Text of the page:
LFP I know. Whenever I would come home after a vacation, rested, Vogue used to say to me: “We can’t use you for at least 10 days, you’re much too healthy looking.”

 Erwin Blumenfeld 1939

DS And did you work with Blumenfeld in New York too?

LFP Yes, in the ‘50s. He was marvelous. He made you feel so beautiful. He used to hold my face in his hands like some fragile flower, so gentle, to pose it in the right light. He lived and worked at the Gainsborough Studios at 222 Central Park South, where I had lived when I first arrived in New York. It was easy in those days to find apartments like that, and would you believe there was never any problem finding parking? In fact, you could pull your car right up in front of your door, and just leave it there overnight.

 Lisa's hands by Horst

Louise Dahl-Wolfe

 Lillian Bassman

 Toni Frissell

William Klein, Smoke and Veil, 1958

 Irving Penn

 Irving Penn

Irving Penn

Irving Penn

Irving Penn

Thank you all so much for your lovely heartfelt comments on my previous post, I was really touched.

Tuesday, November 15, 2011

Grab Your Glasses Dahlings! French Sampler is Two

Norman Parkinson, photo shoot for Vogue at the former Paris home of...actually I will let you guess, if you need a clue look at the photographs on the piano.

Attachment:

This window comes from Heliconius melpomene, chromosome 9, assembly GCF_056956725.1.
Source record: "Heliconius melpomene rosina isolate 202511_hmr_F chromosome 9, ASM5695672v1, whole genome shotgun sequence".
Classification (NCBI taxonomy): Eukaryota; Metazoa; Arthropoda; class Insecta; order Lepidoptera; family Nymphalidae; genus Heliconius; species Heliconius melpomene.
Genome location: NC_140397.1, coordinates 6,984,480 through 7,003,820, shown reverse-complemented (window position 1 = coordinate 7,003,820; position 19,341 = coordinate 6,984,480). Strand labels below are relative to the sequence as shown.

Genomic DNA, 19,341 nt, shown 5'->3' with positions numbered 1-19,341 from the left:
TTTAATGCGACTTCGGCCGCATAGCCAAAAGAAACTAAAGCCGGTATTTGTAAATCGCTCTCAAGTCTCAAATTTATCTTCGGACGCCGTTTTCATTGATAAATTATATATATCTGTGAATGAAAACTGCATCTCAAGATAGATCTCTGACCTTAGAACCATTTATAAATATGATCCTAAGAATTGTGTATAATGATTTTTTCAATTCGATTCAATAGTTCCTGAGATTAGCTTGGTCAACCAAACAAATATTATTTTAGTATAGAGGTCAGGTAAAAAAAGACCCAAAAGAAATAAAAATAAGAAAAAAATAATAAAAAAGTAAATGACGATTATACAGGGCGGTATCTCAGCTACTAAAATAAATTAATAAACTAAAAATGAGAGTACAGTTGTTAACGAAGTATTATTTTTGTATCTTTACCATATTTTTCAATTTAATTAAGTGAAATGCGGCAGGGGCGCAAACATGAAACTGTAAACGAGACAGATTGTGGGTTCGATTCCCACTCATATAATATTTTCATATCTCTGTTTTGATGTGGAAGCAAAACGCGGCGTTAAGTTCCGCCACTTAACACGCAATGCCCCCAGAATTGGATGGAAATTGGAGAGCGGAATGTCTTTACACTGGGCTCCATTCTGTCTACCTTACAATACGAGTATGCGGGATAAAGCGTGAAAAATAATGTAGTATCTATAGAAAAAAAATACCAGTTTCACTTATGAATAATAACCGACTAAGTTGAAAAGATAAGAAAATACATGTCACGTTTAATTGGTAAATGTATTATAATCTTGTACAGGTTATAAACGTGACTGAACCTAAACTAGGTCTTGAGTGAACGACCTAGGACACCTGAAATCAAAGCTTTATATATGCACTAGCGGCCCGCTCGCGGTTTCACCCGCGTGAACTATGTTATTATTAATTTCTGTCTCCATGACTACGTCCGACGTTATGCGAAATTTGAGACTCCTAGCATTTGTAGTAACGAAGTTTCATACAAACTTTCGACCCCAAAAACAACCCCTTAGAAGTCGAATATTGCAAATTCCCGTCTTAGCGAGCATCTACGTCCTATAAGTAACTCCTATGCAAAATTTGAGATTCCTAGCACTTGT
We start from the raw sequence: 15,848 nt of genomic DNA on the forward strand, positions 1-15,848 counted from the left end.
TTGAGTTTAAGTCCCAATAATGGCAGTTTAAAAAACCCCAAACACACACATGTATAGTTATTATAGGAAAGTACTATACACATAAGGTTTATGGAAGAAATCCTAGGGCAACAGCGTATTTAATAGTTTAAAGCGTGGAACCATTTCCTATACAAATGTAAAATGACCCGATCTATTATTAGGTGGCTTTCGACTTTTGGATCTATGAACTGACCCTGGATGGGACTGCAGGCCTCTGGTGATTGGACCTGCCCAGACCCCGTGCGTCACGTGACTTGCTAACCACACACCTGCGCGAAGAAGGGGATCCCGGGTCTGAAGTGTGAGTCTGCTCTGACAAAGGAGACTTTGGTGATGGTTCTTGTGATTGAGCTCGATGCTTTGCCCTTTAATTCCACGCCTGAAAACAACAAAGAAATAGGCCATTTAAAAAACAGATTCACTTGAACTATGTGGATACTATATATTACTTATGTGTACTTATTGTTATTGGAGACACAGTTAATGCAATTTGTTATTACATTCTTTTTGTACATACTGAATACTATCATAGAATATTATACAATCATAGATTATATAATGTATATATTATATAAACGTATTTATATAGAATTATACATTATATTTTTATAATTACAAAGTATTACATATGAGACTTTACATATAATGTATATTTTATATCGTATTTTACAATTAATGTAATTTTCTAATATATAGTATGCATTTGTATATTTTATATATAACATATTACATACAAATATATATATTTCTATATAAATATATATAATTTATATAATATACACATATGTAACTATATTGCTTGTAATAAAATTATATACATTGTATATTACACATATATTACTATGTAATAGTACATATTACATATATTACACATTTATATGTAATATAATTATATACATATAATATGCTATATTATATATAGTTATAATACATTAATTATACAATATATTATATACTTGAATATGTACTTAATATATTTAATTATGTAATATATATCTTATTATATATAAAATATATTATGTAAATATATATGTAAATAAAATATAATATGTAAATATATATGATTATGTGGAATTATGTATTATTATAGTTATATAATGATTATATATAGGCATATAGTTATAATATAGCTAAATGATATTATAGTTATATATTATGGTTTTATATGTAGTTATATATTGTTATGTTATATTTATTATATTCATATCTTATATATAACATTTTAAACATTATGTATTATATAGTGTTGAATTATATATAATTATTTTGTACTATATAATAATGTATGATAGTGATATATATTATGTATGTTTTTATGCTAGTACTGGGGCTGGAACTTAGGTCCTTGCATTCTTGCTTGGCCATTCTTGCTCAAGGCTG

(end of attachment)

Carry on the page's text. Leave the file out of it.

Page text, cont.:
It's two years ago today, that I tentatively put finger to keyboard and wrote my first blog post, after I pressed the publish button, I thought to myself, well it's out there now.  I kept checking my post to see if there were any comments, but there were none, I considered deleting it and forgetting about the whole thing but something made made me persevere. My blog did not have a raison d'etre in fact it still does not know what it wants to be when it grows up, let's just say French Sampler is continually evolving.

The thing that amazes me the most about the blogging process are the friendships and support I have made and received from fellow bloggers, readers, commenter's and people who follow this blog, you guys are wonderful. Your blogs continue to; inspire, educate, make me think, make me laugh and sometimes cry, have my jaw dropping by the sheer beauty of your content, poignancy of your words and your boundless creativity, and yes, all too often you make me want to part with my money! You are an incredible bunch of talented individuals,  I raise my glass and I make a toast to you, cheers.  

Saturday, November 12, 2011

Waldeck, Make My Day, For No Reason Other Than I Love It

From the album Ballroom Stories

When I first saw the video it reminded me of something else, it reminded me of this...

 From the film 'Frida'

Oh and whilst we are on the subject...

 From the film 'Easy Virtue'

Wishing you all a happy weekend.

Thursday, November 10, 2011


 The lovely Jean Shrimpton, all cosied up. Dressed by Yves Saint Laurent, photo taken by David Bailey for Vogue 1964.

Sunday, November 6, 2011

Au Revoir Loulou

Loulou de la Falaise
4th May 1948 - 5th November 2011

 Great style speaks for itself...

Loulou talks about her collaboration with Oscar de la Renta

Au Revoir Loulou.